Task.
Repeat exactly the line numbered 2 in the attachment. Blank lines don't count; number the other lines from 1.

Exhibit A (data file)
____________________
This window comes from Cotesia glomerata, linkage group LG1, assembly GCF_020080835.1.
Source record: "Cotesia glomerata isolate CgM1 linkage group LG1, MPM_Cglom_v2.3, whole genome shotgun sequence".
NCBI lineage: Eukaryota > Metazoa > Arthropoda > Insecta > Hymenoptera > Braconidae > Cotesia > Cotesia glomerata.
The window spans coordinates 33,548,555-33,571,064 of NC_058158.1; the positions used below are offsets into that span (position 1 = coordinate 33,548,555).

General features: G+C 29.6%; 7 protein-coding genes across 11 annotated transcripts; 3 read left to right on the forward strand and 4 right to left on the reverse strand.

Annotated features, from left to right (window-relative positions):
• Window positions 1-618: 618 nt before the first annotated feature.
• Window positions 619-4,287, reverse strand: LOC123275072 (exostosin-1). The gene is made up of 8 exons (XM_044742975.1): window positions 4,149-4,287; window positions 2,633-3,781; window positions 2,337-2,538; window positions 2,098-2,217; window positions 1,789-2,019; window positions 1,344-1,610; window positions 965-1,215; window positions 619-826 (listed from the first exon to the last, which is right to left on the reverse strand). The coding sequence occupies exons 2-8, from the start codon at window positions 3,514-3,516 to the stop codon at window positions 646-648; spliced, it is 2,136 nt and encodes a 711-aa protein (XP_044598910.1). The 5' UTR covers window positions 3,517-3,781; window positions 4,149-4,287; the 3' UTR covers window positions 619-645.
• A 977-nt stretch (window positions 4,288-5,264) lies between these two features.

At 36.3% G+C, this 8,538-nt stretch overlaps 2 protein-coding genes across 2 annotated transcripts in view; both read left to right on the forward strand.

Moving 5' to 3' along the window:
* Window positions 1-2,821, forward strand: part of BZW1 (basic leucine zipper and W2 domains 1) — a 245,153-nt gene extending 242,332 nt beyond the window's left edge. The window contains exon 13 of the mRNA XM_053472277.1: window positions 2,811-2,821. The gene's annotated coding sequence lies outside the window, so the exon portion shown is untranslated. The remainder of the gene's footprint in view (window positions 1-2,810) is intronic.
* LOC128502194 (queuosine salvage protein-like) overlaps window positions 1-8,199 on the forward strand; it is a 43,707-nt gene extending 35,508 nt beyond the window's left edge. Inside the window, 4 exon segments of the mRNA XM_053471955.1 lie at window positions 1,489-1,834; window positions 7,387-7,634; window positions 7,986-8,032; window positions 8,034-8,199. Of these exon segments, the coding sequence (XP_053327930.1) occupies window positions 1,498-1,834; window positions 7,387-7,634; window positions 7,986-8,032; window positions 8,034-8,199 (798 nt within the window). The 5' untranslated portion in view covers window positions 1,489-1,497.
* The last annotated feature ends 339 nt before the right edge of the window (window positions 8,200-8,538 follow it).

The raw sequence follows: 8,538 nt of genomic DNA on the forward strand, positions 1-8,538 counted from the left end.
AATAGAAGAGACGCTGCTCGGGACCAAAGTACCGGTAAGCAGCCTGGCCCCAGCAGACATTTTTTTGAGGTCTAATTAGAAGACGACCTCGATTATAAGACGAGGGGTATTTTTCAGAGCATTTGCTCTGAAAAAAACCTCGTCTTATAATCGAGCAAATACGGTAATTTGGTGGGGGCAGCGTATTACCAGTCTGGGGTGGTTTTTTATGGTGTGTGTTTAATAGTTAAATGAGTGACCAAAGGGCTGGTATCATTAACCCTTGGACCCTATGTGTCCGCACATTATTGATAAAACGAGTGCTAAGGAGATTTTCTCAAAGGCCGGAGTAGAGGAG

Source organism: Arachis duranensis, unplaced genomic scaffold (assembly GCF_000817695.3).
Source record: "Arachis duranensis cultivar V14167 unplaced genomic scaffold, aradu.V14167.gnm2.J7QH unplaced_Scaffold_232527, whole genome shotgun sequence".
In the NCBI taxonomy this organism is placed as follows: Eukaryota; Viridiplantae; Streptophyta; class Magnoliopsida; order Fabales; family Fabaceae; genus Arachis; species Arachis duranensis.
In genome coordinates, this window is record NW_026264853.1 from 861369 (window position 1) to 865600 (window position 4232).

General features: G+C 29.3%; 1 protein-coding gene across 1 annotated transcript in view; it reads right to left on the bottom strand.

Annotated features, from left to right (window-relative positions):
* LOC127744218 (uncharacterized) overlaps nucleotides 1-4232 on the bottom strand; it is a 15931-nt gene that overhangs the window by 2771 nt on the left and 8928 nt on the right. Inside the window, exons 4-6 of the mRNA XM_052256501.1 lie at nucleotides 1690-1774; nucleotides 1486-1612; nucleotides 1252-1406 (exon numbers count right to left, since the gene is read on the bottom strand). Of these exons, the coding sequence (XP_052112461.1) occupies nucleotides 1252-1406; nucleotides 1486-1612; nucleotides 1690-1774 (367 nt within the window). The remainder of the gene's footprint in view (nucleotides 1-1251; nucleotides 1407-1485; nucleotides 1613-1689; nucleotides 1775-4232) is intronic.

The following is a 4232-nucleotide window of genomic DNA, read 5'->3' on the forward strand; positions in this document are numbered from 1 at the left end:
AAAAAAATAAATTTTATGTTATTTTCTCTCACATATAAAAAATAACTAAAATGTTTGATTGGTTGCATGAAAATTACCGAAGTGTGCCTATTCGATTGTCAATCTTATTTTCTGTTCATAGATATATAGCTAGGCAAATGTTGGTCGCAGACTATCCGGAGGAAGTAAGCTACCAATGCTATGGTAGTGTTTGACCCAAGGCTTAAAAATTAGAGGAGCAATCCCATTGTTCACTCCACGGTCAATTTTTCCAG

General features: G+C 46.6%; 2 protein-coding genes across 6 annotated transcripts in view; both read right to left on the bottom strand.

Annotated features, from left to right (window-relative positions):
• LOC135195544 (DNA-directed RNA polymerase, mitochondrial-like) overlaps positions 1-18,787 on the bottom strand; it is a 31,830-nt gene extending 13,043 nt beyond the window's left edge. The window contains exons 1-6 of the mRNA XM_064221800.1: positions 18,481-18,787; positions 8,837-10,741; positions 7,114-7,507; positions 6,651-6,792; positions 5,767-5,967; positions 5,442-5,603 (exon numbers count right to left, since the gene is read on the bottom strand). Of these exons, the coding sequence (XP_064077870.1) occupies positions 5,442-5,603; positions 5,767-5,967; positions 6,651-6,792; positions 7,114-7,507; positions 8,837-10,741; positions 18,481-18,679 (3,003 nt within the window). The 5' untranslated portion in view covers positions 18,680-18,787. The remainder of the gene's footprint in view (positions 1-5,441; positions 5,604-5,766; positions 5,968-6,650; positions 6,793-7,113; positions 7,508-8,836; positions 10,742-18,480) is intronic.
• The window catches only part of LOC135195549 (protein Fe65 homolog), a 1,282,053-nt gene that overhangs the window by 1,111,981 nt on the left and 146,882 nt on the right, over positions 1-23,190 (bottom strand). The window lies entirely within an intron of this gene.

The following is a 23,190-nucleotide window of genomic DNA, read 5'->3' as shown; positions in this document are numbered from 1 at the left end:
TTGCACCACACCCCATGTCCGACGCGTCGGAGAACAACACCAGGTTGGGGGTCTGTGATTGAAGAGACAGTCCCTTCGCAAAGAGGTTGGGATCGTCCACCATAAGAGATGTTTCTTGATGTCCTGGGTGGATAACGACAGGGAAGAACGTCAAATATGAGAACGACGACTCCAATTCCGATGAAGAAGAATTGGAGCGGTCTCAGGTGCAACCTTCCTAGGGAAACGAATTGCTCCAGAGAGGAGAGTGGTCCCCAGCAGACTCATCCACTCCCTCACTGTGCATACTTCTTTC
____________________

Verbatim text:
Source record: "Cotesia glomerata isolate CgM1 linkage group LG1, MPM_Cglom_v2.3, whole genome shotgun sequence".